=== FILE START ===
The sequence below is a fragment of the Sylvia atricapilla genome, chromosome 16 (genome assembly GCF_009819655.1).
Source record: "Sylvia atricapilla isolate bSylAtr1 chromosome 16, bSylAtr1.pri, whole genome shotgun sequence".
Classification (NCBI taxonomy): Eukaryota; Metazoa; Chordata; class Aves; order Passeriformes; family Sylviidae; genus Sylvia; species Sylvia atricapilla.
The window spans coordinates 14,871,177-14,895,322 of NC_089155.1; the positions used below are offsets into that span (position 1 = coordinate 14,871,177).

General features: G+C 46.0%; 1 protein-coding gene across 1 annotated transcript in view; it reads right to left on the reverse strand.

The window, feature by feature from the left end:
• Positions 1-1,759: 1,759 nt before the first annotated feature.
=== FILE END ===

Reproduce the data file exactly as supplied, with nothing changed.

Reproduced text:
The sequence below is a fragment of the Sylvia atricapilla genome, chromosome 16 (genome assembly GCF_009819655.1).
Source record: "Sylvia atricapilla isolate bSylAtr1 chromosome 16, bSylAtr1.pri, whole genome shotgun sequence".
Classification (NCBI taxonomy): Eukaryota; Metazoa; Chordata; class Aves; order Passeriformes; family Sylviidae; genus Sylvia; species Sylvia atricapilla.
The window spans coordinates 14,871,177-14,895,322 of NC_089155.1; the positions used below are offsets into that span (position 1 = coordinate 14,871,177).

General features: G+C 46.0%; 1 protein-coding gene across 1 annotated transcript in view; it reads right to left on the reverse strand.

The window, feature by feature from the left end:
• Positions 1-1,759: 1,759 nt before the first annotated feature.